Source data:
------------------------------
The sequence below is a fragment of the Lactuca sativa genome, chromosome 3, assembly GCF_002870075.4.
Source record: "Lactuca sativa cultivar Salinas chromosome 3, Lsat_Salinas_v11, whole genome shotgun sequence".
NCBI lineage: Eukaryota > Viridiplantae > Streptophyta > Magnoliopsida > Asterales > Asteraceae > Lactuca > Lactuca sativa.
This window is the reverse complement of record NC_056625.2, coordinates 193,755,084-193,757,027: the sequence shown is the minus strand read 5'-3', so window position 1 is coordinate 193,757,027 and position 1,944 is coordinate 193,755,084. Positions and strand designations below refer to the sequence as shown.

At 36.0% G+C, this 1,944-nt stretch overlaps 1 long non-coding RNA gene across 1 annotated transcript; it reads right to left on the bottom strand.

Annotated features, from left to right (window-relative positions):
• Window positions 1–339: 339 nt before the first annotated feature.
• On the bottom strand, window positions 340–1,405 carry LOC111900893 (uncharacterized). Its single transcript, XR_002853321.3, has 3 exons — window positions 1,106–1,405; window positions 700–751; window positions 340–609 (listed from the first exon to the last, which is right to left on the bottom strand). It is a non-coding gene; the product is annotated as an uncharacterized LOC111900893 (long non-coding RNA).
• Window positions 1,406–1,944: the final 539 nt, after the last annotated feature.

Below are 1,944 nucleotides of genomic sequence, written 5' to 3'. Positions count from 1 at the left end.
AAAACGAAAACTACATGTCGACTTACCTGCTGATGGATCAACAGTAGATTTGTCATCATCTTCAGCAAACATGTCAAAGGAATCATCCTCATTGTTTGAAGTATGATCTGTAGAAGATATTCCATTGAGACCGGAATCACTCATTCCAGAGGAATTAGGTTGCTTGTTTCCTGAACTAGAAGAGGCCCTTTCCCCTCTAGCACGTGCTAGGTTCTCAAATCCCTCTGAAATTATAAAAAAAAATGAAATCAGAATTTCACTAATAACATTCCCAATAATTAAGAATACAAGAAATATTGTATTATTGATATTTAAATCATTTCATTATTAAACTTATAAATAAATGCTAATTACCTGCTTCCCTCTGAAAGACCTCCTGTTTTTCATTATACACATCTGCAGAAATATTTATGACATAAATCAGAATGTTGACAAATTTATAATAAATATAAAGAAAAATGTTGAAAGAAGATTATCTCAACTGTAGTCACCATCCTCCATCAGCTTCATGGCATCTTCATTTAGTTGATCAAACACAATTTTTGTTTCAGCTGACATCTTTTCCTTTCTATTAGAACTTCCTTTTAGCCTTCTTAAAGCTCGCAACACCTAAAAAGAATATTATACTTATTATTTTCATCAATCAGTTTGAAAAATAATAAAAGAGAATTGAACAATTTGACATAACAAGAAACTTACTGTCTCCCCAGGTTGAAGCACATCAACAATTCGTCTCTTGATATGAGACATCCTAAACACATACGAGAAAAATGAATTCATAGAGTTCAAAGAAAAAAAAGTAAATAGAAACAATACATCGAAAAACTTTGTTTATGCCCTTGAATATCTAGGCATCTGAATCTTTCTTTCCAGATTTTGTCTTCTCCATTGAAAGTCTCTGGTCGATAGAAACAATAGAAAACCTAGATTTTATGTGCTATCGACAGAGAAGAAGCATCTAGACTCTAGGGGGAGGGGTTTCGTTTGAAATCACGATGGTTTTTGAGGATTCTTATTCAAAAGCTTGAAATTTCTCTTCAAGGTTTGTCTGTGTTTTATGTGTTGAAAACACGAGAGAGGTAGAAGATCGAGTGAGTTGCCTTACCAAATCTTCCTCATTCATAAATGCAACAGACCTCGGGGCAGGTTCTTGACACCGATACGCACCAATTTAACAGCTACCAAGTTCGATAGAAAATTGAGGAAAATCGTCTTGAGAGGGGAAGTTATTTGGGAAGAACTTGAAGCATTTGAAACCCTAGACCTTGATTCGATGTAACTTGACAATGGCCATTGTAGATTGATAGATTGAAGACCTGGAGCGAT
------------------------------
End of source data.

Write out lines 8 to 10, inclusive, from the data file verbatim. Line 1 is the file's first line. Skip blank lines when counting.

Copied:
• On the bottom strand, window positions 340–1,405 carry LOC111900893 (uncharacterized). Its single transcript, XR_002853321.3, has 3 exons — window positions 1,106–1,405; window positions 700–751; window positions 340–609 (listed from the first exon to the last, which is right to left on the bottom strand). It is a non-coding gene; the product is annotated as an uncharacterized LOC111900893 (long non-coding RNA).
• Window positions 1,406–1,944: the final 539 nt, after the last annotated feature.

Below are 1,944 nucleotides of genomic sequence, written 5' to 3'. Positions count from 1 at the left end.